NYC lifts “veil of secrecy,” requires shell companies to reveal names of members

More than half of last year's condo- and co-op sales were to LLCs

From left: Jacques Jiha and the Time Warner Center
From left: Jacques Jiha and the Time Warner Center

Thanks to new disclosure requirements by the city, anonymously buying luxury property through shell companies is going to be a much trickier endeavor.

Under the new rules, the names of the members of shell companies that are buying and selling real estate have to be released to the city, according to the New York Times. The changes to the policy aim to remove “a veil of secrecy” that surrounds sales of luxury real estate, City finance commissioner Jacques Jiha told the newspaper.

An investigation that focused on the Related Companies’ Time Warner Center by the newspaper in February, which reported on the increased use of limited liability companies when it comes to buying property, spurred the city to make the change.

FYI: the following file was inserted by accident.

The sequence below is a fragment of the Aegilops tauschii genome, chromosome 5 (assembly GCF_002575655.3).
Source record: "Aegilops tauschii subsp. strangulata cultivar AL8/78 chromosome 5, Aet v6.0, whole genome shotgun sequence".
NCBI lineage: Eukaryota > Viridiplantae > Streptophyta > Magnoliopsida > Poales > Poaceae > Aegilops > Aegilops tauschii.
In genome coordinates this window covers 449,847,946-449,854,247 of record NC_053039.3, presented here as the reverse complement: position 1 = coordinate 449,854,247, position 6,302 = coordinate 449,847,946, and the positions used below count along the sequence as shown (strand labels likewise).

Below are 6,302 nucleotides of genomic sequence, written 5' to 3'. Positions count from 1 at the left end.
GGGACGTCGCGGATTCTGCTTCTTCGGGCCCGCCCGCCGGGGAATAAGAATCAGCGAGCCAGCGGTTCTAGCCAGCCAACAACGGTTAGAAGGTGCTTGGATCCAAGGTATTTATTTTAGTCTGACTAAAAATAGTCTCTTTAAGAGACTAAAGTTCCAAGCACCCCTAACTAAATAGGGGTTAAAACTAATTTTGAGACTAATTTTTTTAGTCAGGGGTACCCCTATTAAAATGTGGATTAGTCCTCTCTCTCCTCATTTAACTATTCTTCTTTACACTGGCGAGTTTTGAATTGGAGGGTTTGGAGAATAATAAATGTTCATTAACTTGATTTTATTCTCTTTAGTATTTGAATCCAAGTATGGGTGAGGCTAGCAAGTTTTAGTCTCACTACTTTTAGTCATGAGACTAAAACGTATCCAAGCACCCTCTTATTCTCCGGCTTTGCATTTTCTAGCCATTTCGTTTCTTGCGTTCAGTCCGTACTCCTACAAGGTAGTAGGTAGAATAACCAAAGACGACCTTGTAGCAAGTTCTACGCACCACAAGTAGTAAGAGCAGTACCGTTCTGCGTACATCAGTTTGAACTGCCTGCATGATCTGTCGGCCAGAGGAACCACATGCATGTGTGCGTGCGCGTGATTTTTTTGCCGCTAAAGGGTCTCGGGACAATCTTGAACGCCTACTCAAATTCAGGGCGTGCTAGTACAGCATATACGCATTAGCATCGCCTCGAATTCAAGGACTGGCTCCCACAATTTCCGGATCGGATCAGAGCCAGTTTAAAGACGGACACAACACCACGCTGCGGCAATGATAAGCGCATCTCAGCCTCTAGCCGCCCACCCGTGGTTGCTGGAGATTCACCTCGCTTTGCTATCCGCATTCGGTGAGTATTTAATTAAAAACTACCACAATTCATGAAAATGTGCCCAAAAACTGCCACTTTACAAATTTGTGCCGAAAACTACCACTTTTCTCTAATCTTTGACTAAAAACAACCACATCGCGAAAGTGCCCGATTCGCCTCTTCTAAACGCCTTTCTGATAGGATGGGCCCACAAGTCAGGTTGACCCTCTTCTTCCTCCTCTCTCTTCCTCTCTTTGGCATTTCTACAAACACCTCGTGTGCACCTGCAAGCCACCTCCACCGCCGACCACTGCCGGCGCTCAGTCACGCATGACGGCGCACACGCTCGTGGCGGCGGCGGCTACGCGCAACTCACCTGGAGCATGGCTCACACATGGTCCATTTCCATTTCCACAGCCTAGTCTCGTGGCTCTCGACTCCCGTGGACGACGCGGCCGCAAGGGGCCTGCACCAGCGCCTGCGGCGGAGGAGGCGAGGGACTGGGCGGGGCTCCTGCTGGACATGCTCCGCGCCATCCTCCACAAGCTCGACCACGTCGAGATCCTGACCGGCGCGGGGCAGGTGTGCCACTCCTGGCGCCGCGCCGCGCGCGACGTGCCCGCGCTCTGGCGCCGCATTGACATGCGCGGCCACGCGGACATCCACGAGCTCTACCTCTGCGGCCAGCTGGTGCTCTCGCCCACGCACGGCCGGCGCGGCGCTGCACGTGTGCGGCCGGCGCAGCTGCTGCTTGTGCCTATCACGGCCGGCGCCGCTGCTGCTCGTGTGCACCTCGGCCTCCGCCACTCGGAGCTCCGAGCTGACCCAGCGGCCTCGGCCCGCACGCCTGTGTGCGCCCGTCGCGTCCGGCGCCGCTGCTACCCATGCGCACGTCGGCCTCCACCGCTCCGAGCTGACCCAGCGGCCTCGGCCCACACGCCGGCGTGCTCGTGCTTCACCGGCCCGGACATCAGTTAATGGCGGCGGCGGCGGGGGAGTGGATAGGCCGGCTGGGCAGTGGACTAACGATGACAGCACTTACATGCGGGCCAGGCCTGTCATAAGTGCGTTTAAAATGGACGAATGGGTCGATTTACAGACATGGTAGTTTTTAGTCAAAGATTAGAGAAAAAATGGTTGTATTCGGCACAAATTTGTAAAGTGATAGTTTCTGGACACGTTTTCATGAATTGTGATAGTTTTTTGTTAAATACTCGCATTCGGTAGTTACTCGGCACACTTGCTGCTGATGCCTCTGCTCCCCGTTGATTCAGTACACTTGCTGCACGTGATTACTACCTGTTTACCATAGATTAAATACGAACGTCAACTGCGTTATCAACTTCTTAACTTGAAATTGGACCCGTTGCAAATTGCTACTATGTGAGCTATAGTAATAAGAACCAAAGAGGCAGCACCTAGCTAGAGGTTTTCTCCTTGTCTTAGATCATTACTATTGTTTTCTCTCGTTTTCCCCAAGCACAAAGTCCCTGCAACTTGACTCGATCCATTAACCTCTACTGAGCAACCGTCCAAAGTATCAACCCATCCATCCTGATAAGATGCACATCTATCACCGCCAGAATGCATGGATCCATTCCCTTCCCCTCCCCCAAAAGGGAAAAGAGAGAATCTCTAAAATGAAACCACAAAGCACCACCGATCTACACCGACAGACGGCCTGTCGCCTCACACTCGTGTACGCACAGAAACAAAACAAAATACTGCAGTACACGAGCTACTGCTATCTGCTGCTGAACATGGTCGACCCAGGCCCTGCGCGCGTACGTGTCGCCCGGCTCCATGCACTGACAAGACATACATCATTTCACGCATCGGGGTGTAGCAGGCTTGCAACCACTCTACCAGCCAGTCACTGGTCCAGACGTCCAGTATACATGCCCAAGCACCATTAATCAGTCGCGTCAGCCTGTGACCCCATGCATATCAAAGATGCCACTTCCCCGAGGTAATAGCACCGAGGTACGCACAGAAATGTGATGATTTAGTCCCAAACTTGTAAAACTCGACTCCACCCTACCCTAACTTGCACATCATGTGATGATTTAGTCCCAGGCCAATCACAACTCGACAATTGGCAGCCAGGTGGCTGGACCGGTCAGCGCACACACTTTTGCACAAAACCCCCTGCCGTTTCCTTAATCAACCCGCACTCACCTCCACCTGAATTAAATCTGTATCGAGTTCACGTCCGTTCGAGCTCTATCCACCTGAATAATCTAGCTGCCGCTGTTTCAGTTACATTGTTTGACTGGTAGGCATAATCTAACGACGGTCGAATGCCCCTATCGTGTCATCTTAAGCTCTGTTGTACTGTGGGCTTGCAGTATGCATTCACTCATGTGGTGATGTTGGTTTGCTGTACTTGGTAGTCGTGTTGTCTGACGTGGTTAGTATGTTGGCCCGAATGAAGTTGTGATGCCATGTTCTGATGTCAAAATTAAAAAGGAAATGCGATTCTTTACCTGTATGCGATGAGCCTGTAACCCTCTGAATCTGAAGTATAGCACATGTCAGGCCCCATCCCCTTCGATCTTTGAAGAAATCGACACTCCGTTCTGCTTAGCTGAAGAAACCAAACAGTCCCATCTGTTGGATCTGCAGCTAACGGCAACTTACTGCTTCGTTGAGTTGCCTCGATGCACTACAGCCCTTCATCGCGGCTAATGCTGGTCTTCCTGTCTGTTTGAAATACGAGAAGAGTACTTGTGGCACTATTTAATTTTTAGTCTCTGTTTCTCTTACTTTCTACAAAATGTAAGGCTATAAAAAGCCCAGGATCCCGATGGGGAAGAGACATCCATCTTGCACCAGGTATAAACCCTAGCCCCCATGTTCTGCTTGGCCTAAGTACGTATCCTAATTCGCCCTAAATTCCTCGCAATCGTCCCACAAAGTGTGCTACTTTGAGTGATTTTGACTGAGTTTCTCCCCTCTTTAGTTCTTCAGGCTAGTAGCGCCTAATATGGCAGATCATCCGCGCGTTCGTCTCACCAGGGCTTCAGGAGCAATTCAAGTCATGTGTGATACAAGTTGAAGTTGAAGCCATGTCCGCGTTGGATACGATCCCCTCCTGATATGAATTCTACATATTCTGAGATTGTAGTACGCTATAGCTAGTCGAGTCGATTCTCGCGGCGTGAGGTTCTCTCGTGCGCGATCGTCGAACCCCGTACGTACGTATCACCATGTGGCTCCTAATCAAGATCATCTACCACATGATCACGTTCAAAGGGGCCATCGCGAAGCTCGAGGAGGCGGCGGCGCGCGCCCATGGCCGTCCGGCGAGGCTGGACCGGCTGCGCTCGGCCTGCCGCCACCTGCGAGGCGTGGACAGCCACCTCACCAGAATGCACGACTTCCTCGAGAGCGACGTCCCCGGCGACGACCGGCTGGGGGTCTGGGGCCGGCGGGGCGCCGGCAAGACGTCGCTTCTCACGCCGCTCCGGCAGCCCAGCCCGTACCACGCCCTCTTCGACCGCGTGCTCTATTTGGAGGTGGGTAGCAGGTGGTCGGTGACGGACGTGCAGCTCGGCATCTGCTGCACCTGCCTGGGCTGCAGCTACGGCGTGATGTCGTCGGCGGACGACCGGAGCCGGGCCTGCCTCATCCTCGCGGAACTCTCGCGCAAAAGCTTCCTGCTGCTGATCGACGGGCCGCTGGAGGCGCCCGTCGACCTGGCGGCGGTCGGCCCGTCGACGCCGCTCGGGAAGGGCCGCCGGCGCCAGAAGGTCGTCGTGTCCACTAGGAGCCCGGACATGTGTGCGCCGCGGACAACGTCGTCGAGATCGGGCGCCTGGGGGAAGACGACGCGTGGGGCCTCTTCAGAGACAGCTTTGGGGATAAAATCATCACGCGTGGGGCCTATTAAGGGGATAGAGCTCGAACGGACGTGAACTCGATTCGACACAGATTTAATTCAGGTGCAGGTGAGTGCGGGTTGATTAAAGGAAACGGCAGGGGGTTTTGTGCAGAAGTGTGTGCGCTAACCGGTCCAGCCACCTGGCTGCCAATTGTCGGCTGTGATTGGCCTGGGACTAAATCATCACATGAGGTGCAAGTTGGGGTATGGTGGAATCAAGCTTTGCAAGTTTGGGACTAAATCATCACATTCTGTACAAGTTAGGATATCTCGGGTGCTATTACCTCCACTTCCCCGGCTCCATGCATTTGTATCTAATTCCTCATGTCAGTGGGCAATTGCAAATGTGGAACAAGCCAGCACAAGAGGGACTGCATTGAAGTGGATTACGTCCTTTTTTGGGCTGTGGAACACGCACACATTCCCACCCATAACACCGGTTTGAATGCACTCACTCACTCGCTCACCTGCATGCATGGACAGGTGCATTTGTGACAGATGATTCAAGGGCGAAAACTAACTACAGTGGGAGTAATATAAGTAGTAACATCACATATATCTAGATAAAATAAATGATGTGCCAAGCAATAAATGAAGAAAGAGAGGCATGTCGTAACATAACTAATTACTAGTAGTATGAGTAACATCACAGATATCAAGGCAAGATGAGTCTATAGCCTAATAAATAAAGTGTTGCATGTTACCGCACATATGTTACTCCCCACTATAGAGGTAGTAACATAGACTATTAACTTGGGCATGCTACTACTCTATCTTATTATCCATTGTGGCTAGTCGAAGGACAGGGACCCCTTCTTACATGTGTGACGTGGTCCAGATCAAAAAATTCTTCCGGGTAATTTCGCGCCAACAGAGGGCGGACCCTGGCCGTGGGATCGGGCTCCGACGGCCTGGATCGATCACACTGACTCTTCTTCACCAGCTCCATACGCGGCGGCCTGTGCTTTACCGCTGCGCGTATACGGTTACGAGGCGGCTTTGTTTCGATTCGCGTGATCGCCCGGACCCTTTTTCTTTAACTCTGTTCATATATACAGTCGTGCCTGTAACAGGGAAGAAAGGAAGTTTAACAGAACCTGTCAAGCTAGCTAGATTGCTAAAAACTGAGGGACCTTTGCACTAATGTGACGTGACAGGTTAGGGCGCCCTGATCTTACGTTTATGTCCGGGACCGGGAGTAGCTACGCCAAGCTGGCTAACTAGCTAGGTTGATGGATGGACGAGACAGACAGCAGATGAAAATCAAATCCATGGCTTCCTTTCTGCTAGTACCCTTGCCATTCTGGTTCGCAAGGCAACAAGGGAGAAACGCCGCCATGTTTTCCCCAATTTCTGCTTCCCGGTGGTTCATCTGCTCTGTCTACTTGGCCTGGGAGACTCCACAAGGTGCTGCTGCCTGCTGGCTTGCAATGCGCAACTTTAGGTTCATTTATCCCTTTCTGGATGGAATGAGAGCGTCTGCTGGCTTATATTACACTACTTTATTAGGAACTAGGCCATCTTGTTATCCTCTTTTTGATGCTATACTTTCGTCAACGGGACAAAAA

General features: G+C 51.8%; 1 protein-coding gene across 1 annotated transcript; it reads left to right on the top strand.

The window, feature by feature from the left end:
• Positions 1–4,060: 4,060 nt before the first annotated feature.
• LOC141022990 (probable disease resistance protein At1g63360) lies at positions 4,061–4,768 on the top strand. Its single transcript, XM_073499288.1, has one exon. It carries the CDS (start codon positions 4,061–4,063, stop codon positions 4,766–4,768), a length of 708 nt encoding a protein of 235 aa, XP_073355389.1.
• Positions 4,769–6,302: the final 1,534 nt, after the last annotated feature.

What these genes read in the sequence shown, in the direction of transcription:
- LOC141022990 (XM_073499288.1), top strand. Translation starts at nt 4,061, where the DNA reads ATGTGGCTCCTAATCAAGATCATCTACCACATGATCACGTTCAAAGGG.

The goal of the increased transparency is to find those property owners who could be avoiding paying city income taxes by saying they legally reside outside of New York City, the newspaper reported. Roughly 89,000 condos and co-ops are owned by people whose primary residence is outside of the city.

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“I think it’s an unfair, inappropriate position for the Department of Finance to say to people who invest in real estate, ‘Gotcha,'” Jay Neveloff, an attorney and a member of REBNY, told the newspaper. “There’s no doubt there are bad people who buy real estate with money they’ve gotten from criminal activities. It’s got to be a tiny minority.”

More than half of last year’s condo sales for $5 million or more were to limited liability companies. The new rules went into effect in May. [NYT]Claire Moses